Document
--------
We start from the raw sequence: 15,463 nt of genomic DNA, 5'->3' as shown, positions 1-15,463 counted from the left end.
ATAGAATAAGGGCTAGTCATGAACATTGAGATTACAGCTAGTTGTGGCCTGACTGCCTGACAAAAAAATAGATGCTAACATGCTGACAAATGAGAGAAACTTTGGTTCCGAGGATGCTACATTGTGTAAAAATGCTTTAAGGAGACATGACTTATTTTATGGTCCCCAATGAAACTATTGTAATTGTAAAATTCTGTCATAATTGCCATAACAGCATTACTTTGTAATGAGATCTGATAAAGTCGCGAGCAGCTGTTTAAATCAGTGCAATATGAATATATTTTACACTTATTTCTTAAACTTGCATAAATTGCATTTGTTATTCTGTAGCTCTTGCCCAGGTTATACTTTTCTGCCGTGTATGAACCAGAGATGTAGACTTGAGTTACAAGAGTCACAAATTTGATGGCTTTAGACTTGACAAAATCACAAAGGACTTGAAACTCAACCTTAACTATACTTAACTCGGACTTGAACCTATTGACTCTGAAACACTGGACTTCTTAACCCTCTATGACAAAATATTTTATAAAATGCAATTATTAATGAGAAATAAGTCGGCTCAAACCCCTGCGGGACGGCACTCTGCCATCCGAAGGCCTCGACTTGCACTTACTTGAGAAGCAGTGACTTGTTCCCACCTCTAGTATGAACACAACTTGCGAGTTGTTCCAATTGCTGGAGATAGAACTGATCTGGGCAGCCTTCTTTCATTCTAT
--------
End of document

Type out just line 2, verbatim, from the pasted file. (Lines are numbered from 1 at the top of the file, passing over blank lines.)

ATAGAATAAGGGCTAGTCATGAACATTGAGATTACAGCTAGTTGTGGCCTGACTGCCTGACAAAAAAATAGATGCTAACATGCTGACAAATGAGAGAAACTTTGGTTCCGAGGATGCTACATTGTGTAAAAATGCTTTAAGGAGACATGACTTATTTTATGGTCCCCAATGAAACTATTGTAATTGTAAAATTCTGTCATAATTGCCATAACAGCATTACTTTGTAATGAGATCTGATAAAGTCGCGAGCAGCTGTTTAAATCAGTGCAATATGAATATATTTTACACTTATTTCTTAAACTTGCATAAATTGCATTTGTTATTCTGTAGCTCTTGCCCAGGTTATACTTTTCTGCCGTGTATGAACCAGAGATGTAGACTTGAGTTACAAGAGTCACAAATTTGATGGCTTTAGACTTGACAAAATCACAAAGGACTTGAAACTCAACCTTAACTATACTTAACTCGGACTTGAACCTATTGACTCTGAAACACTGGACTTCTTAACCCTCTATGACAAAATATTTTATAAAATGCAATTATTAATGAGAAATAAGTCGGCTCAAACCCCTGCGGGACGGCACTCTGCCATCCGAAGGCCTCGACTTGCACTTACTTGAGAAGCAGTGACTTGTTCCCACCTCTAGTATGAACACAACTTGCGAGTTGTTCCAATTGCTGGAGATAGAACTGATCTGGGCAGCCTTCTTTCATTCTAT